Vlacich said high-tech tools, such as a real-time map on VDOT’s website that shows the progress of plows, continue to be a good resource for citizens. This will be VDOT’s third winter with the map.
“Over two years, we’ve seen hits to the site increase while customer calls decrease, as residents check road conditions, locations of our trucks and the progress of our crews,” Vlacich said.
When it snows more than two inches, residents can enter their address at www.vdotplows.org to see whether plowing is underway, completed or not yet started in their neighborhood. They can also track the location of plows in relationship to their house. The site is refreshed every five minutes.
VDOT is responsible for 17,737 miles of road in Fairfax, Loudoun and Prince William counties (Arlington County maintains its own secondary roads). About half of those miles are highways or high-volume routes, and half are neighborhood streets. During winter weather in northern Virginia, crews remove snow on both networks concurrently.
In Reston, main roads such as Sunrise Valley Drive, Reston Parkway, Sunset Hills Road, Lawyer Road, Fairfax County Parkway and Glade Drive are VDOT-plowed roads. Most neighborhoods, especially clusters, have private snowplowing contracts. Reston Association is not in charge of plowing Reston roads, though it does plow the 55 miles of paths, and will team with Fairfax County to plow several county-owned paths that will improve pedestrian access this winter.
VDOT is not responsible for sidewalks, even on VDOT-plowed roads, which continues to be a source of discussion and frustration among Reston residents each winter.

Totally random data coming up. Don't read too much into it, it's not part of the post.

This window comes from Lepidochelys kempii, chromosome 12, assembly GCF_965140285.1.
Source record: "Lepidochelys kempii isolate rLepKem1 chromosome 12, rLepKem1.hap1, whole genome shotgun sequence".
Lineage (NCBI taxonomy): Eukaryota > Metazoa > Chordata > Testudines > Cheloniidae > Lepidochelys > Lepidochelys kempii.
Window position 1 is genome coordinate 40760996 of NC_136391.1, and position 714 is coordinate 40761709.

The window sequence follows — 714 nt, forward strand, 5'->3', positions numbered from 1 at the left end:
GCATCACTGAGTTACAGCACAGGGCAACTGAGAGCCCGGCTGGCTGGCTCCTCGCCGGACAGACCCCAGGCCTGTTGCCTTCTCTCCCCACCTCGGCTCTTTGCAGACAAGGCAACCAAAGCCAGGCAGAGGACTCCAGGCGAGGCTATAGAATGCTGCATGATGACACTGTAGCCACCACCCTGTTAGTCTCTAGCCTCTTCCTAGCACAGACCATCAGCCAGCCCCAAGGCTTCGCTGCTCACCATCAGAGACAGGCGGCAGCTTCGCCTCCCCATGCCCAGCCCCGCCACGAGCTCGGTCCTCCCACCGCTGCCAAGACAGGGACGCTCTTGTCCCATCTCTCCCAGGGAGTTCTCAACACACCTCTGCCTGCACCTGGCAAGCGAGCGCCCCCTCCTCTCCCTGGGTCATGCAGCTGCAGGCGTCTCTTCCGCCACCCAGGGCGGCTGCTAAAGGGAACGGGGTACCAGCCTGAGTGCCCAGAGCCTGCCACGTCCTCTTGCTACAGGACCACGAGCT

VDOT will have more than 3,500 contracted trucks and plows on the available this winter. Special equipment for some trucks will include a jet-powered snow melter for Park-n-Ride lots where snow piles can block spaces; seven high-pressure flush trucks clear snow and ice around the bollards separating the I-495 Express Lanes and regular lanes; two front loaders with 20-foot blades plow interstates during severe storms; speed-activated anti-icing equipment puts the right amount of material on the road.
VDOT file photo
Winter weather is heading back to the area overnight. The National Weather Service has issued a Winter Weather Advisory. The Reston area could see about an inch of snow late Monday into Tuesday.
From the NWS:
WINTER WEATHER ADVISORY IN EFFECT FROM 10 PM THIS EVENING TO 6 AM EST TUESDAY…
THE NATIONAL WEATHER SERVICE IN BALTIMORE MD/WASHINGTON HAS ISSUED A WINTER WEATHER ADVISORY FOR SNOW… WHICH IS IN EFFECT FROM 10 PM THIS EVENING TO 6 AM EST TUESDAY.
* PRECIPITATION TYPE… SNOW. SNOW MAY END AS A BRIEF PERIOD OF SLEET AND FREEZING RAIN.
* ACCUMULATIONS… 1 TO 2 INCHES. LITTLE OR NO ICE ACCUMULATION FROM FREEZING RAIN.